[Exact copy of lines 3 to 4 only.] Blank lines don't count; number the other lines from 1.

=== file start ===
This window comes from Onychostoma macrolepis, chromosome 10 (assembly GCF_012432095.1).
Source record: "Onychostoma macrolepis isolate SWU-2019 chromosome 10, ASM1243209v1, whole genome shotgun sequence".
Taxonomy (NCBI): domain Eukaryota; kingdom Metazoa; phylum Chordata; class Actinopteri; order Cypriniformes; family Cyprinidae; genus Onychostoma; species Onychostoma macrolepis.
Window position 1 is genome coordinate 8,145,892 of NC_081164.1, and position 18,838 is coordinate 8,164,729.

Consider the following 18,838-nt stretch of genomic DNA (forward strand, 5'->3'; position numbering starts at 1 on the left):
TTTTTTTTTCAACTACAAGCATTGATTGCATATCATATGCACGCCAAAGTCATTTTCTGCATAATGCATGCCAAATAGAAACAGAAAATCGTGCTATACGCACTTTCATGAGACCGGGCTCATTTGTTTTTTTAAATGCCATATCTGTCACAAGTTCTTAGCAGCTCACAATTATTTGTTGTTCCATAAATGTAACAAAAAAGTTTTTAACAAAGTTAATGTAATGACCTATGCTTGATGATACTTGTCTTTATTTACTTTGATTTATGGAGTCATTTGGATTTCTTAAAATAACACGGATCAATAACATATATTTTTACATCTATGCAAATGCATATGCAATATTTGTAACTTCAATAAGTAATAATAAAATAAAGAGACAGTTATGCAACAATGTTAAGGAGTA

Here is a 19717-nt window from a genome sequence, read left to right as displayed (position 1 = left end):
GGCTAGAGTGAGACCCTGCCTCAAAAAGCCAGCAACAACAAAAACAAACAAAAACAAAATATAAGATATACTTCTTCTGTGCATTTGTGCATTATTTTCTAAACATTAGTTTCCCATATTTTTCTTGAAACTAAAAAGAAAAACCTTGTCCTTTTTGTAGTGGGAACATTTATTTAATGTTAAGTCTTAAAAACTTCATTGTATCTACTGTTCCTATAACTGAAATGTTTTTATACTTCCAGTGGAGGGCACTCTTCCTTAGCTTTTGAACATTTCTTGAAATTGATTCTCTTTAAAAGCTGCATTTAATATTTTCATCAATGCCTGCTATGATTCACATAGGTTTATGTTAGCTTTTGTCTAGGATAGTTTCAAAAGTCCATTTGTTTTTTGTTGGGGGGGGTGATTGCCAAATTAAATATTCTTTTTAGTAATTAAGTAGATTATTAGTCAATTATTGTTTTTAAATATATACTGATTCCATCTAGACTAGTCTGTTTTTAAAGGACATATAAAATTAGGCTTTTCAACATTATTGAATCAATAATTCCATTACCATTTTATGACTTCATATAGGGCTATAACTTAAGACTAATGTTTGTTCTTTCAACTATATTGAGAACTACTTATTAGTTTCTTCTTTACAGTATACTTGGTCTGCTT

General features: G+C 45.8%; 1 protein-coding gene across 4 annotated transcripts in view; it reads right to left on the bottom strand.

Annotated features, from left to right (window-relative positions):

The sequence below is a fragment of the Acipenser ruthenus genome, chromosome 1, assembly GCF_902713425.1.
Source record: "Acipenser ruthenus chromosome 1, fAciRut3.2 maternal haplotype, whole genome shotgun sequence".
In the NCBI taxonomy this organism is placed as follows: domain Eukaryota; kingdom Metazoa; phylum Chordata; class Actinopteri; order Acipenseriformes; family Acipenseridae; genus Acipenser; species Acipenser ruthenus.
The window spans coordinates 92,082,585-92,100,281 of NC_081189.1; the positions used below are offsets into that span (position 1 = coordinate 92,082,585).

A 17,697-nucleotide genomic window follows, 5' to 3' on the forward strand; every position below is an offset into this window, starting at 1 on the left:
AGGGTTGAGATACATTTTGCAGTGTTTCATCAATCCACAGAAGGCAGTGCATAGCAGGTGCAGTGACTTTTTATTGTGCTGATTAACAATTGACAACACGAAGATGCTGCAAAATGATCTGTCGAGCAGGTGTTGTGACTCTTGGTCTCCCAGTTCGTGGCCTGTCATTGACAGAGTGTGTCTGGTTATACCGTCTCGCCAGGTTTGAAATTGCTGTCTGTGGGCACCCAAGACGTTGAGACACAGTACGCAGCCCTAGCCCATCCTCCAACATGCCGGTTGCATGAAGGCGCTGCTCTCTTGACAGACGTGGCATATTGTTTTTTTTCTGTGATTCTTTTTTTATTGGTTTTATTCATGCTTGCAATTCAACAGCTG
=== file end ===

Taxonomy (NCBI): domain Eukaryota; kingdom Metazoa; phylum Chordata; class Actinopteri; order Cypriniformes; family Cyprinidae; genus Onychostoma; species Onychostoma macrolepis.
Window position 1 is genome coordinate 8,145,892 of NC_081164.1, and position 18,838 is coordinate 8,164,729.